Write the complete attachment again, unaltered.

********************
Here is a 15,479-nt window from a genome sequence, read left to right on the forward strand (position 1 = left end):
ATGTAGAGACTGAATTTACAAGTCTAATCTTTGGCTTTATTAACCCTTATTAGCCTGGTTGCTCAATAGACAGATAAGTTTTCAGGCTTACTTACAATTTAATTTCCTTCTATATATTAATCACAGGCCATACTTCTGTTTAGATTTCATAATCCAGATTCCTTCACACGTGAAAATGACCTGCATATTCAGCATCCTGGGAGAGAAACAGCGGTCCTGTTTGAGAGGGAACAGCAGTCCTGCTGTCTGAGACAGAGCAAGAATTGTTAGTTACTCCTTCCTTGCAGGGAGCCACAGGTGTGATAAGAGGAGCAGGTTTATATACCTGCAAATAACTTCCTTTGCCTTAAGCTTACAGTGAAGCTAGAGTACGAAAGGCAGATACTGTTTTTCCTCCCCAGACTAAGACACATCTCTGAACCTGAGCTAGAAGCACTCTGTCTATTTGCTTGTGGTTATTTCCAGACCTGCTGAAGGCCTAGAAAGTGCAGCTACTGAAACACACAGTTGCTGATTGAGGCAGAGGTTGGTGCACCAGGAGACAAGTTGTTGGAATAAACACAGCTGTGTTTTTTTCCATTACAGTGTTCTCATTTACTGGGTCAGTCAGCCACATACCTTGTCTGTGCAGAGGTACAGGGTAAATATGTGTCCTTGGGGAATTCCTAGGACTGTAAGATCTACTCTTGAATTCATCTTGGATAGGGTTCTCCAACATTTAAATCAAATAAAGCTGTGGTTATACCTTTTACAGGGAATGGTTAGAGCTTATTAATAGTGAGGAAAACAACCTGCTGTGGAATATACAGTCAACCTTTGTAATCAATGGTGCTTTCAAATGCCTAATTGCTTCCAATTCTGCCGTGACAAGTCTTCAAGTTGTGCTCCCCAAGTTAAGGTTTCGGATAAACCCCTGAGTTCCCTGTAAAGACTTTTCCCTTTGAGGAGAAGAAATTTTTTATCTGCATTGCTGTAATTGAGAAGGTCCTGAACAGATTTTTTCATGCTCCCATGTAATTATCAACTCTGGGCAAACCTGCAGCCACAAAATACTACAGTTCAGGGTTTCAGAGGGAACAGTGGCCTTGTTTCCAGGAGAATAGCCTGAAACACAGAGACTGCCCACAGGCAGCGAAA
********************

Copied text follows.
Here is a 15,479-nt window from a genome sequence, read left to right on the forward strand (position 1 = left end):
ATGTAGAGACTGAATTTACAAGTCTAATCTTTGGCTTTATTAACCCTTATTAGCCTGGTTGCTCAATAGACAGATAAGTTTTCAGGCTTACTTACAATTTAATTTCCTTCTATATATTAATCACAGGCCATACTTCTGTTTAGATTTCATAATCCAGATTCCTTCACACGTGAAAATGACCTGCATATTCAGCATCCTGGGAGAGAAACAGCGGTCCTGTTTGAGAGGGAACAGCAGTCCTGCTGTCTGAGACAGAGCAAGAATTGTTAGTTACTCCTTCCTTGCAGGGAGCCACAGGTGTGATAAGAGGAGCAGGTTTATATACCTGCAAATAACTTCCTTTGCCTTAAGCTTACAGTGAAGCTAGAGTACGAAAGGCAGATACTGTTTTTCCTCCCCAGACTAAGACACATCTCTGAACCTGAGCTAGAAGCACTCTGTCTATTTGCTTGTGGTTATTTCCAGACCTGCTGAAGGCCTAGAAAGTGCAGCTACTGAAACACACAGTTGCTGATTGAGGCAGAGGTTGGTGCACCAGGAGACAAGTTGTTGGAATAAACACAGCTGTGTTTTTTTCCATTACAGTGTTCTCATTTACTGGGTCAGTCAGCCACATACCTTGTCTGTGCAGAGGTACAGGGTAAATATGTGTCCTTGGGGAATTCCTAGGACTGTAAGATCTACTCTTGAATTCATCTTGGATAGGGTTCTCCAACATTTAAATCAAATAAAGCTGTGGTTATACCTTTTACAGGGAATGGTTAGAGCTTATTAATAGTGAGGAAAACAACCTGCTGTGGAATATACAGTCAACCTTTGTAATCAATGGTGCTTTCAAATGCCTAATTGCTTCCAATTCTGCCGTGACAAGTCTTCAAGTTGTGCTCCCCAAGTTAAGGTTTCGGATAAACCCCTGAGTTCCCTGTAAAGACTTTTCCCTTTGAGGAGAAGAAATTTTTTATCTGCATTGCTGTAATTGAGAAGGTCCTGAACAGATTTTTTCATGCTCCCATGTAATTATCAACTCTGGGCAAACCTGCAGCCACAAAATACTACAGTTCAGGGTTTCAGAGGGAACAGTGGCCTTGTTTCCAGGAGAATAGCCTGAAACACAGAGACTGCCCACAGGCAGCGAAA